The scheme mollycoddles promoters, leaving the retail investor virtually unprotected when the listed price falls well below the offer price.
That the extant voluntary safety net has not been unfurled by a single company making an IPO in India reiterates the reality that no one takes any regulation seriously until and unless it is made mandatory.
The extant rule says, should the market price of a listed share register a fall below its offer price during the first six months of listing, the one standing guard, usually the promoter, will have to buy the share from the resident retail investors at the offer price up to a maximum of 1,000 shares per such investor.
The availability of this safety net needs to be mentioned in the offer documents. Predictably, nobody has stuck his neck out for fear of having to fork out huge sums to retail investors. The SEBI discussion paper on the case for making the safety-net regime mandatory concedes the futility of grandiose voluntary schemes.
Between 2008 and 2011, it points out that as many as 72 out of 117 issues fell below the offer price within six months, with 55 of them registering a precipitous fall in excess of 20 per cent vis-à-vis the issue price.
Mandatory but feeble
If the extant regime is looked askance by companies because of its voluntary nature, the proposed one cocoons a company promoter too much to be effective. For one, it deigns to offer the safety net only if the fall is in excess of 20 per cent vis-à-vis the offer price.
And secondly, the fall should be over and above the general market fall. The general market fall would be gauged with reference to either BSE 500 or SP CNX 500, whichever is mentioned in the offer document.
The examples given in the discussion paper leave no one in doubt as to the efficacy of the proposed potion. Suppose the offer price was Rs 100 but the scrip, at the end of three months, drops to Rs 79 reckoned on the basis of volume-weighted average market price during this period, the mandatory mechanism would have to be unfurled assuming the chosen market index stood at 1,000 at both the points of time — at the beginning as well as at the end of three months — because the net fall is more than 20 per cent, 21 per cent, to be precise.
But this would rarely be the case in reality, with market index coming to the rescue of the safety net provider. To wit, should the fall be to Rs 79 all right, the safety net will not have to be unfurled if in the meanwhile the index has also fallen from 1,000 to 900 because the net fall would be only 11 per cent (21 minus 10).
In other words, for the investor to stake his claim before the safety net provider, the fall in the subject scrip should be so sharp and precipitous vis-à-vis the fall in the market that the net fall is more than 20 per cent. For example, if the scrip falls to Rs 69 from Rs 100 and the market index has fallen from 1,000 to 900, the fall in the individual scrip of 31 per cent is large enough to shake off the latitude made available by the market of 10 per cent with the net fall being 21 per cent.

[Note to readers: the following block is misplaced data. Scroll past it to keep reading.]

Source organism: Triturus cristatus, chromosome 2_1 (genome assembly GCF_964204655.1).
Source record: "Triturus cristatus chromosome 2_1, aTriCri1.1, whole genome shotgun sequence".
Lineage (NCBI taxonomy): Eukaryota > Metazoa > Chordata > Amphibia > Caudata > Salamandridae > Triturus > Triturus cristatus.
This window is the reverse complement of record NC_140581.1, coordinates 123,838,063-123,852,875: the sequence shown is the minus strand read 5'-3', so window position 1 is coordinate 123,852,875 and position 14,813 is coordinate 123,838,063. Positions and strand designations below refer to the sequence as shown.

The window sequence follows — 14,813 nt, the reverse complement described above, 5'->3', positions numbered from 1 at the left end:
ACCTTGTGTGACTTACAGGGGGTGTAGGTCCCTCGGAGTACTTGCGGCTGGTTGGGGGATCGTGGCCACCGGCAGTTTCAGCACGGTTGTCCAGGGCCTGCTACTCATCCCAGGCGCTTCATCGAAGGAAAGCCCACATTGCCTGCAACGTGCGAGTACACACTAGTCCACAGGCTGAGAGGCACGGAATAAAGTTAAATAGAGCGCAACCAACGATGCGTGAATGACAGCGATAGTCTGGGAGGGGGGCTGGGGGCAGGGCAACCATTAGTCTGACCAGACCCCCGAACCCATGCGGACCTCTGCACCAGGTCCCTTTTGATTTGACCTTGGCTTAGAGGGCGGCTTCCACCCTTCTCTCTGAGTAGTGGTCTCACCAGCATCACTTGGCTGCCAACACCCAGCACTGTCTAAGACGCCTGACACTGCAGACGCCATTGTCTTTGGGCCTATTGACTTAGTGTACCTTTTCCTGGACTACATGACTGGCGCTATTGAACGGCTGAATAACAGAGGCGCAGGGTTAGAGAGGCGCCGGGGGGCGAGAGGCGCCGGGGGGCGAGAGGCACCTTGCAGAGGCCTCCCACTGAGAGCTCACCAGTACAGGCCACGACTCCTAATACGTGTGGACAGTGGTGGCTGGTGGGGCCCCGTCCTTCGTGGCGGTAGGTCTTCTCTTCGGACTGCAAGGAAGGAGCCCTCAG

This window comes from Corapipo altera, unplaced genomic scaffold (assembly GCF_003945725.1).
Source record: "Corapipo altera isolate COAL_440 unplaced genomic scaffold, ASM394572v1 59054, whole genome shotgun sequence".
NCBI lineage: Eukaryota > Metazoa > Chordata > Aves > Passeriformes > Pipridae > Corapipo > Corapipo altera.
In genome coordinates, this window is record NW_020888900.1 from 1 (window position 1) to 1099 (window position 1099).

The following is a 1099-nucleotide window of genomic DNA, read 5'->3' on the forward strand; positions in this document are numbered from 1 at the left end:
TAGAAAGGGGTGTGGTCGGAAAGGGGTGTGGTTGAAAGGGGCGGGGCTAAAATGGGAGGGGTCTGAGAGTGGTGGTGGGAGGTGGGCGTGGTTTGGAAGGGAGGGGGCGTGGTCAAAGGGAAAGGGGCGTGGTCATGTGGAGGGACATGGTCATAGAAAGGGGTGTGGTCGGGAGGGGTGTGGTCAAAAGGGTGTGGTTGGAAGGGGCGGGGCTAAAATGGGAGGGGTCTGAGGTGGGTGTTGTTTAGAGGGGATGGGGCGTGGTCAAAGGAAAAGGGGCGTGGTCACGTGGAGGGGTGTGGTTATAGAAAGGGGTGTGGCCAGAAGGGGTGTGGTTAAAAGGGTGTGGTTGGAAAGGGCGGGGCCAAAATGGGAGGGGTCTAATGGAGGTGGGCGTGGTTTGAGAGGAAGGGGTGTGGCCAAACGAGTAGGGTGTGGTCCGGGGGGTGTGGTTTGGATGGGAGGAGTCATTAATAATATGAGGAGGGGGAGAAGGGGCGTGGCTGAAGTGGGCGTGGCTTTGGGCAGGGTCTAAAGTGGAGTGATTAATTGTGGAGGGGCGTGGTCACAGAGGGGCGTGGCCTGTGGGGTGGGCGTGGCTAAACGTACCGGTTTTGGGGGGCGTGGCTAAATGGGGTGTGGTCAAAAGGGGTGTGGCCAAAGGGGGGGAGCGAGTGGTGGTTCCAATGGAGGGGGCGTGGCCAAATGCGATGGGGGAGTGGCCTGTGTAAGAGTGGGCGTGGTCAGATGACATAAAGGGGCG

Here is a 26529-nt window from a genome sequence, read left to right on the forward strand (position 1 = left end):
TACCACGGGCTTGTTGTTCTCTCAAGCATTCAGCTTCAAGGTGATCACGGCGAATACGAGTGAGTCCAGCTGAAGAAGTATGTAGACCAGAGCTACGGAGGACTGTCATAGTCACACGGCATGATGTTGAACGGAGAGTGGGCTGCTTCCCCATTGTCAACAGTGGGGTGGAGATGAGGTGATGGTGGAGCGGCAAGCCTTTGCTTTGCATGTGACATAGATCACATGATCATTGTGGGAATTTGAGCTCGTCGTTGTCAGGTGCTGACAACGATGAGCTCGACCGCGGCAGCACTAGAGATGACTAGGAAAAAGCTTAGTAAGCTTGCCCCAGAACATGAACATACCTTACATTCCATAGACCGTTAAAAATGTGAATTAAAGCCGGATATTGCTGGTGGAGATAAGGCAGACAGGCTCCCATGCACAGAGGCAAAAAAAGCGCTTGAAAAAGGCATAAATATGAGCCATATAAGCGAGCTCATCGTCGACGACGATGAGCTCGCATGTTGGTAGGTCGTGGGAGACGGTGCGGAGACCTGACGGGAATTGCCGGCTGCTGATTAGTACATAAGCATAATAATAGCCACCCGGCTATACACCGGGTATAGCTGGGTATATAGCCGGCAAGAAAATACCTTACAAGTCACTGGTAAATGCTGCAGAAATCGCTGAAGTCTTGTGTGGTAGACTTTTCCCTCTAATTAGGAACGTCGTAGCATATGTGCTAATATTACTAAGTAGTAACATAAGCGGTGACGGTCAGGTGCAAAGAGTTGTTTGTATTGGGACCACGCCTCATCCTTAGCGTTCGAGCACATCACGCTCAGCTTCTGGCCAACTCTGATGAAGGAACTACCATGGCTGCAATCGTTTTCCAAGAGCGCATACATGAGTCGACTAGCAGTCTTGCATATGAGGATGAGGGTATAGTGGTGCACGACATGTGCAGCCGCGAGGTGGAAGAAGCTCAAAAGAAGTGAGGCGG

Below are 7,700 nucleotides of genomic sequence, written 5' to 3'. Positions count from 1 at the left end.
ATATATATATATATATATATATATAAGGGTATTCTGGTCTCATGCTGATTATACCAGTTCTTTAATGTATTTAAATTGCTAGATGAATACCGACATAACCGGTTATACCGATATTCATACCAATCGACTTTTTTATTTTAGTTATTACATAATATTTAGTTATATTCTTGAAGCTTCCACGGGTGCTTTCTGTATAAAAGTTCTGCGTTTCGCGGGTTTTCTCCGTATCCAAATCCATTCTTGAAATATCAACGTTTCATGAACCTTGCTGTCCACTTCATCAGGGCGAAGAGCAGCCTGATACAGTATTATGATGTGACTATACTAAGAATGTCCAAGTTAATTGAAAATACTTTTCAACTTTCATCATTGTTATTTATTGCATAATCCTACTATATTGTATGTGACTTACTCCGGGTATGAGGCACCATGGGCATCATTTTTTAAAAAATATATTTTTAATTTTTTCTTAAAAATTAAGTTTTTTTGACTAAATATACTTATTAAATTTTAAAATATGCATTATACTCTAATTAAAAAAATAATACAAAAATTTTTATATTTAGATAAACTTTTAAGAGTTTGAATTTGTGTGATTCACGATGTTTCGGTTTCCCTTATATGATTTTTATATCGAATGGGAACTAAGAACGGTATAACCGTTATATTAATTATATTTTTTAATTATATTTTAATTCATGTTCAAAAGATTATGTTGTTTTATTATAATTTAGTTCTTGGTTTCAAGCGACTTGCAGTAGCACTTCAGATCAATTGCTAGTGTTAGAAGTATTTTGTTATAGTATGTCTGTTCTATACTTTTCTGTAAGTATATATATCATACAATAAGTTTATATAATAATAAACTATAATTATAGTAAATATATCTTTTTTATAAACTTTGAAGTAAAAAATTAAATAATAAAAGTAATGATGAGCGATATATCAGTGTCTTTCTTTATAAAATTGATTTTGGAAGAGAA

What the discussion paper effectively says is the subject scrip must have registered a precipitous fall vis-à-vis the market fall so as to expose the safety net provider to any liability.
The fourth example provided in the discussion paper is virtually heads-I-win-tails-you-lose. The scrip falls to Rs 89 (drop of 11 per cent) but the market has been upbeat, with the index registering an increase of 10 per cent, from 1,000 to 1,100 at the end of the three-month period. The safety net would not have to be unfurled even though the net fall has been more than 20 per cent, 21 per cent to be precise –11 minus (minus) 10 — because the absolute fall is less than 20 per cent. This is clearly speaking with a forked tongue. Having premised the entire scheme on the fall in the scrip vis-à-vis the market index, one cannot frustrate the retail investors by bringing the concept of absolute fall selectively.
In fact, this is a clear case where the company’s poor performance in the market comes into prominent relief — the general performance of the companies has been good but the individual company has been a laggard — and yet there is no salvation for the retail investor. Isn’t the company guiltier when its shares plummet even as the market has risen?
The safety net provider, the discussion paper says, will not have to shell out more than 5 per cent of the issue size. Thus, if the issue size was Rs 1,000 crore, then he will face a maximum exposure of Rs 50 crore.
The mechanism, however, is open only to those who invest not more than Rs 50,000, even though a retail investor is one who invests not more than Rs 2 lakh in the particular IPO.
This could have the effect of investors holding themselves back and restricting themselves to just Rs 50,000 so that they make the grade for the mirage of safety net. If there is a flood of safety net applications resulting in the liability of the provider going up beyond the 5 per cent exposure limit, the buyout at the offer price would be done on a proportionate basis.
Curiously, the buyout will have to be at the offer price and not at the offer price less 20 per cent, the trigger for the safety net mechanism. There would be very few instances, if at all, of the net being unfurled, given the tall order — a net fall in excess of more than 20 per cent when both the given scrip and the market are moving in tandem and when they are not moving in tandem but in opposite directions, the fall in the scrip absolutely must be more than 20 per cent.
The ephemeral nature of the protection should also be noted — just for three months, which can be further reduced effectively to two months, given the Greenshoe option that can be exercised for a period of 30 days by a company making an IPO.
(The author is a New Delhi-based chartered accountant.)
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